On 1 April 2015, President Obama signed an Executive Order (the Order) authorizing the imposition of sanctions on individuals and entities determined to be responsible for or complicit in malicious cyber-enabled activities constituting a significant threat to the national security, foreign policy, or economic health or financial stability of the United States. The Treasury Department’s Office of Foreign Assets Control (OFAC) simultaneously released FAQs related to the Order. The White House, in a statement by President Obama and in FAQs on the White House Blog, explained that the Order will be used to impose targeted sanctions against the “worst of the worst” malicious cyber actors, as well as companies that knowingly use stolen trade secrets. Continue Reading
The following piece, written by the Hogan Lovells privacy team, was posted to the International Association of Privacy Professionals’ (IAPP) Privacy Tracker on March 31. The post, Data Security and Breach Notification Legislation Gaining Traction in Congress, is reprinted in its entirety below with permission from the IAPP.
For more than a year now, we have been hearing that the spate of highly-publicized data breaches could lead to federal data security and data breach legislation. On March 25, the House Energy and Commerce Subcommittee on Commerce, Manufacturing and Trade took action that brings us closer to seeing that prediction become a reality. In this post, we take a closer look at the bipartisan legislation approved by the subcommittee—the Data Security and Breach Notification Act of 2015 (DSBN) — and discuss five key provisions that are likely to be at issue as the legislation moves forward. Continue Reading
Recently, new rules on cookies (all links in Dutch) came into force in the Netherlands. In addition, the Dutch Second Chamber approved a draft bill to introduce a mandatory data breach notification requirement and to strengthen the Dutch Data Protection Authority’s investigative and fining powers. The new rules apply to all companies acting as a “data controller” within the meaning of the Dutch Data Protection Act. The Dutch First Chamber has announced that it plans to review this draft bill as soon as possible. Continue Reading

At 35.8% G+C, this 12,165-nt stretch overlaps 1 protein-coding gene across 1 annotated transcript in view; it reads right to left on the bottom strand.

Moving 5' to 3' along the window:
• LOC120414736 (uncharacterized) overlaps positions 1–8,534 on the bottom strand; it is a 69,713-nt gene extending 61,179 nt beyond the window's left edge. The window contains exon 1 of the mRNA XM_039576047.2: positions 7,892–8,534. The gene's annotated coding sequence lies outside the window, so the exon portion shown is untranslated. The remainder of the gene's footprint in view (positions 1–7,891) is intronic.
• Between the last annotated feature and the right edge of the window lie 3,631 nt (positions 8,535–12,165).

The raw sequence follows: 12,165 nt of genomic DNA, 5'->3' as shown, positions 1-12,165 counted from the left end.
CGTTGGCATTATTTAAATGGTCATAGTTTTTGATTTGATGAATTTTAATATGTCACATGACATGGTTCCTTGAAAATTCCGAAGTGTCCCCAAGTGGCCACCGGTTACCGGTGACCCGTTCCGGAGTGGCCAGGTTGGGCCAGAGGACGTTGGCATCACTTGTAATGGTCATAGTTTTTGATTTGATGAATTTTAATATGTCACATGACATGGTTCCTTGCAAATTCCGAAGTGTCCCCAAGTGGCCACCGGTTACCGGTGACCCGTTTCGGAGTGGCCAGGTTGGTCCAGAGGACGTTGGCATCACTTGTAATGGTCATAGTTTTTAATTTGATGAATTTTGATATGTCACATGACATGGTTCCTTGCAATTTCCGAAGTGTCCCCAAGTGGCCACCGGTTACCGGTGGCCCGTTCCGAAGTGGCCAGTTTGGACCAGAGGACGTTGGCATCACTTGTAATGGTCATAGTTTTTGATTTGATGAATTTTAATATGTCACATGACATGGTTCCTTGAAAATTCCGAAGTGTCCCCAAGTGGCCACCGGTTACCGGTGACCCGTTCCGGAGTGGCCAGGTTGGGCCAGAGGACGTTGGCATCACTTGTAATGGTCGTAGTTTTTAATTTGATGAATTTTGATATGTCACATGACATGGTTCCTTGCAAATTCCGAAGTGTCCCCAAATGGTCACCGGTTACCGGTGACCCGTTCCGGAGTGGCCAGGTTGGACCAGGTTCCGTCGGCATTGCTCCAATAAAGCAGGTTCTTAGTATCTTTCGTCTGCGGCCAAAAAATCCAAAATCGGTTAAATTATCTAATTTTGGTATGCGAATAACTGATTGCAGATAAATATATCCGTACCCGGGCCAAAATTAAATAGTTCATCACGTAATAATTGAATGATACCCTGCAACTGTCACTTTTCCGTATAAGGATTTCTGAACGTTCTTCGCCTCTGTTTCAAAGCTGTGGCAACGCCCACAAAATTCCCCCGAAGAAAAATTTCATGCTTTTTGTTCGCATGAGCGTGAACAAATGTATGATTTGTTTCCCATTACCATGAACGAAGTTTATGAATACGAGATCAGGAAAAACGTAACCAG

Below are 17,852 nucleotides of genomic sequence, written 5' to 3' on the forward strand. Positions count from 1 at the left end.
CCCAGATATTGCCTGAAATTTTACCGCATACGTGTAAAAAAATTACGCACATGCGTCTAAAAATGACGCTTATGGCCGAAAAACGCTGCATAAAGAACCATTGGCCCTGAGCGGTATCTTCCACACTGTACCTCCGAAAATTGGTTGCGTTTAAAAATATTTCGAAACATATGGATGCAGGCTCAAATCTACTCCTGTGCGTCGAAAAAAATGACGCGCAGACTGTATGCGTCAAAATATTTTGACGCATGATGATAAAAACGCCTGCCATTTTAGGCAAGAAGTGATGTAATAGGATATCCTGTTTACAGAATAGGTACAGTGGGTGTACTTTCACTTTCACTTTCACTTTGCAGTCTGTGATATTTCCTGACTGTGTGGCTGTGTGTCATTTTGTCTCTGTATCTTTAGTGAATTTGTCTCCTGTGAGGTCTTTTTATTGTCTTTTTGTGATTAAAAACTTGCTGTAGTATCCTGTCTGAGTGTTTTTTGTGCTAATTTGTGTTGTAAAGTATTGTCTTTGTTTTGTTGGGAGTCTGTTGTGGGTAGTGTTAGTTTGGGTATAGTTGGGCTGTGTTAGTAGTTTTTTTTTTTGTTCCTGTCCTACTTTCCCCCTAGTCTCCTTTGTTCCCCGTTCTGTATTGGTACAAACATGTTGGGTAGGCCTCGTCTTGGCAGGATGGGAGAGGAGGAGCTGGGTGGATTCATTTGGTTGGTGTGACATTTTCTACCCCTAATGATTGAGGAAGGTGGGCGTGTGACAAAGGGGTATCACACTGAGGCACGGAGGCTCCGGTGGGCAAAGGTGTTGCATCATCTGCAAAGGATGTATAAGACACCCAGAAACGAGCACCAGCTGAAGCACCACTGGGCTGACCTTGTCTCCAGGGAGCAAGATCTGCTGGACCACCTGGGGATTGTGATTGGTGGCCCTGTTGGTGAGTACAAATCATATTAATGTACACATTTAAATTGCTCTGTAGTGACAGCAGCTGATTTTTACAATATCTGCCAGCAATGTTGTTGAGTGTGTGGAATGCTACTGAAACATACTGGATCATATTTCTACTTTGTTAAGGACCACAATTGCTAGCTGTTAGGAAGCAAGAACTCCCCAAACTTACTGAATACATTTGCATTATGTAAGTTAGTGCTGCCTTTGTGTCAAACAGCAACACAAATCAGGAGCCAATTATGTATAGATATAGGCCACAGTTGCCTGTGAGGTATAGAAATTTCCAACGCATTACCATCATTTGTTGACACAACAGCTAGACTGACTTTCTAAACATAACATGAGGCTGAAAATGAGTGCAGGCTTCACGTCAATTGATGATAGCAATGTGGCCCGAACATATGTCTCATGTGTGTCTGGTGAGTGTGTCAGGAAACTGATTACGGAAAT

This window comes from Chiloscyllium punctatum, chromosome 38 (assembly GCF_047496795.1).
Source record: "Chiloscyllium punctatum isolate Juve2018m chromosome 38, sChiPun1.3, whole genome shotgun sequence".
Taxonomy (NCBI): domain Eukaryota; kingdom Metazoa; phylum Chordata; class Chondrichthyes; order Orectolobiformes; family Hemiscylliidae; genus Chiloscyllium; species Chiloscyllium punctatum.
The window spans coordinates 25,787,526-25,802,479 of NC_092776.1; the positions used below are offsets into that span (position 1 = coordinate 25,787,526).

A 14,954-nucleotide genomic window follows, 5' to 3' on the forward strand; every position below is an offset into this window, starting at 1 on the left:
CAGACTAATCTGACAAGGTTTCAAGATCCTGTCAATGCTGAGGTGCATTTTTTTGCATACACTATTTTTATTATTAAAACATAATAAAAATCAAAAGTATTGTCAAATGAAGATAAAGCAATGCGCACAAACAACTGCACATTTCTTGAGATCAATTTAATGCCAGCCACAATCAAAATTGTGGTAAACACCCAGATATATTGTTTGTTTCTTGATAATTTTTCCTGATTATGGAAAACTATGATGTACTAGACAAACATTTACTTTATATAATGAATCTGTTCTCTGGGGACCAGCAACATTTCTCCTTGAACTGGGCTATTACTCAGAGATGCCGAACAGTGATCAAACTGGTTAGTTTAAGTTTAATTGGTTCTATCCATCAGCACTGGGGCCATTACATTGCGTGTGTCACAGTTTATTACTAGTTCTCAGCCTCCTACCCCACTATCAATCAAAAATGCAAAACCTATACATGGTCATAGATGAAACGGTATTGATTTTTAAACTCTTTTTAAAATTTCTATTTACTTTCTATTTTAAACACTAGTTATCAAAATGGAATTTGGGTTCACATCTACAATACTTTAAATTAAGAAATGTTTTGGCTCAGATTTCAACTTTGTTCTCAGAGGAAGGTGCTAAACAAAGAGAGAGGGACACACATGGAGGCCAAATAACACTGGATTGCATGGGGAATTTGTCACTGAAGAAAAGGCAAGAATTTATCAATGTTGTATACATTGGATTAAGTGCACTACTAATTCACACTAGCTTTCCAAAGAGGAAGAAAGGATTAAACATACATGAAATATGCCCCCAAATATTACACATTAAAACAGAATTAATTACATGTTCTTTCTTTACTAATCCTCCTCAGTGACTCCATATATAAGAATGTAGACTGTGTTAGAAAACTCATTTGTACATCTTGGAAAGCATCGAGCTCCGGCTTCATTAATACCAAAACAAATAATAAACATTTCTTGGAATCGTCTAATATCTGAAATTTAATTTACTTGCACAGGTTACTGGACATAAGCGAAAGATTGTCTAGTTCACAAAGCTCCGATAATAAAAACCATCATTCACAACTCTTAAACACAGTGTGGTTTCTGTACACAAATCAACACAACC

In its recent Open Internet Order (“Order”), the U.S. Federal Communications Commission (FCC) determined that broadband Internet access services are appropriately classified as common carrier “telecommunications services” under the Telecommunications Act of 1996. In doing so, the agency established itself as the primary U.S. data privacy and security regulator for those services and triggered additional requirements under the Act. It also promised a future rulemaking that could result in a sea change in how ISPs and their business partners interact with consumer data. Although the decision is widely expected to be appealed in court, organizations operating across the broadband ecosystem would be prudent to assess the potential impact on their current and planned online service portfolio. Continue Reading
With the September 2015 effective date of Russia’s Data Localization Law less than six months away, the Russian data protection authority, Roskomnadzor, has still not issued any formal guidance on how it interprets the law’s broad requirement that companies must process and store the personal data of Russian citizens within Russia. Roskomnadzor has, however, recently held a series of meetings with different industry groups about the law. While Roskomnadzor’s views as expressed in these meetings do not constitute a formal position, they provide insight into how the regulator is likely to interpret the law. Continue Reading